Immigration lawyers and legal scholars say applicants who are approved for deferred action will be able to obtain state-issued ID cards and driver’s licenses under state policies, despite their lack of official legal status in the country.
Gov. Rick Perry on Monday issued a memo to state agencies reminding them that despite the federal policy that allows some illegal immigrants a two-year reprieve from deportation and a renewable work permit, known as Deferred Action for Childhood Arrivals, or DACA, Texas' policies on individuals in the country illegally remain unchanged.
Perry’s office said the governor had no plans to issue an executive order to amend any state policies and did not mention a specific agency he was concerned with. Instead, he used the federal government’s own words to reiterate that applicants — even if approved — hold no status or pathway to citizenship.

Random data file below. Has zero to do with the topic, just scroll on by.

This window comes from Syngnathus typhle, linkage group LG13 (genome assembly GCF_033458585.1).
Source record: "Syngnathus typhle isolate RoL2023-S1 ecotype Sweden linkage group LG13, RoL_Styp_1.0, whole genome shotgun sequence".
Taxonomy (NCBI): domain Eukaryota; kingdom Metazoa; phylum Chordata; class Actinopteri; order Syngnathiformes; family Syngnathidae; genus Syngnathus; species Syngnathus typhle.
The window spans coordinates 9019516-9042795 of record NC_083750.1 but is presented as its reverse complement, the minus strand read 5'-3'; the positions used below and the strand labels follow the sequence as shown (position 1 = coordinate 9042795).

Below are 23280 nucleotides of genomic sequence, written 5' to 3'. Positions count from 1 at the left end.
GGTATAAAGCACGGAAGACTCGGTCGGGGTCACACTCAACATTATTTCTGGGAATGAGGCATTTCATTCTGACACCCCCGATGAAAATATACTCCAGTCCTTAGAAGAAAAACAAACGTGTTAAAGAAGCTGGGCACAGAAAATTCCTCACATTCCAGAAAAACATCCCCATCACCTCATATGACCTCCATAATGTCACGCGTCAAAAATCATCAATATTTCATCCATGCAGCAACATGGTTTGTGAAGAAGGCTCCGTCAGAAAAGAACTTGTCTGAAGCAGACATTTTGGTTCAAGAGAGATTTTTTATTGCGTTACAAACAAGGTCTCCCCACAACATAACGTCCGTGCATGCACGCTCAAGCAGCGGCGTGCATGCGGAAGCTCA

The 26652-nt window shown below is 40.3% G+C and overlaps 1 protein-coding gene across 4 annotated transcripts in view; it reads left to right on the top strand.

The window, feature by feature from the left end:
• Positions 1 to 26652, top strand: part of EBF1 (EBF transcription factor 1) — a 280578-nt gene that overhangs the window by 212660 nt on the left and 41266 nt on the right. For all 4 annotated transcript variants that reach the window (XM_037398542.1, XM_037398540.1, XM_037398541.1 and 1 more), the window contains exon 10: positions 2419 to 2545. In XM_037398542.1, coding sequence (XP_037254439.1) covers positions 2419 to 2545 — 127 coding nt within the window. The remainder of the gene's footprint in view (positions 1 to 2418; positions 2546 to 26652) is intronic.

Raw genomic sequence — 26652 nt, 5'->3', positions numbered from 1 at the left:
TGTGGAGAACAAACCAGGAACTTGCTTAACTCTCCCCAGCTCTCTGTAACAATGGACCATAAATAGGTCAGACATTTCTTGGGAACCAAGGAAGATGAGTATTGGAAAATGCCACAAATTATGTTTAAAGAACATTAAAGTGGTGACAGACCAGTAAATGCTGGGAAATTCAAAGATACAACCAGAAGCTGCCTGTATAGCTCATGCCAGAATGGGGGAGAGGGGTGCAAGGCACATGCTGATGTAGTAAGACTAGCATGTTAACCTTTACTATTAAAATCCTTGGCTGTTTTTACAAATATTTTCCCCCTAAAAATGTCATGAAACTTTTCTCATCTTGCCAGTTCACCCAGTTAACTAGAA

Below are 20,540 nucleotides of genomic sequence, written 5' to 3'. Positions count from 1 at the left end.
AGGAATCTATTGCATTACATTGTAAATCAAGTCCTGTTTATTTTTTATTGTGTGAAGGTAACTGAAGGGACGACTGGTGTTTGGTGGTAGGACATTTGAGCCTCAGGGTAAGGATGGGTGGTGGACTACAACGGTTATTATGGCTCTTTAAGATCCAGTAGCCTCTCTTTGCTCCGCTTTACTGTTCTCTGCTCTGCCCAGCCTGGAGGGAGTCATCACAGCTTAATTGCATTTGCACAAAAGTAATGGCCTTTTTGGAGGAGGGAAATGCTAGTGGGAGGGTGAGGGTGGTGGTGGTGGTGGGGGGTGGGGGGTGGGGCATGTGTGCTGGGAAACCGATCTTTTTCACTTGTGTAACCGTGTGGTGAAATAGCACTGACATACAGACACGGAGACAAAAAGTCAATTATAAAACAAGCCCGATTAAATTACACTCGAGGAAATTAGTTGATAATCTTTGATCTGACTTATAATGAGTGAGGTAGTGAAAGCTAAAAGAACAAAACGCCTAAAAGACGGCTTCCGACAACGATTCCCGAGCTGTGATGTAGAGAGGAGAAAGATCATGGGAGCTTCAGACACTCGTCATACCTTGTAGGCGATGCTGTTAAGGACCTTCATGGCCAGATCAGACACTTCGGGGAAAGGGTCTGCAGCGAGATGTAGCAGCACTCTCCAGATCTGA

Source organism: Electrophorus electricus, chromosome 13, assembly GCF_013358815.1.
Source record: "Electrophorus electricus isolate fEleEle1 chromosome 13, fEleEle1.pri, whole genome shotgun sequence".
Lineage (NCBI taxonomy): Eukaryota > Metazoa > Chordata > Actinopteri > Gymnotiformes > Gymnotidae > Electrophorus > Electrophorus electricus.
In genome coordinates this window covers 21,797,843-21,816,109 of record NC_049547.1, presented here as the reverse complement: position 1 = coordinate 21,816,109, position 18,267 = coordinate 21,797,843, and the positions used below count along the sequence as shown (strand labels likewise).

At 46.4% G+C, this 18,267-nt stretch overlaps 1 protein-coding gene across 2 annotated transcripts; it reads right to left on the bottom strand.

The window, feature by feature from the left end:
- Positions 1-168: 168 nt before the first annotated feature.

“In fact, the [Department of Homeland Security] secretary specifically closed her directive by explaining that [t]his memorandum confers no substantive right, immigration status or pathway to citizenship,” Perry wrote in a letter to Attorney General Greg Abbott dated Aug. 16.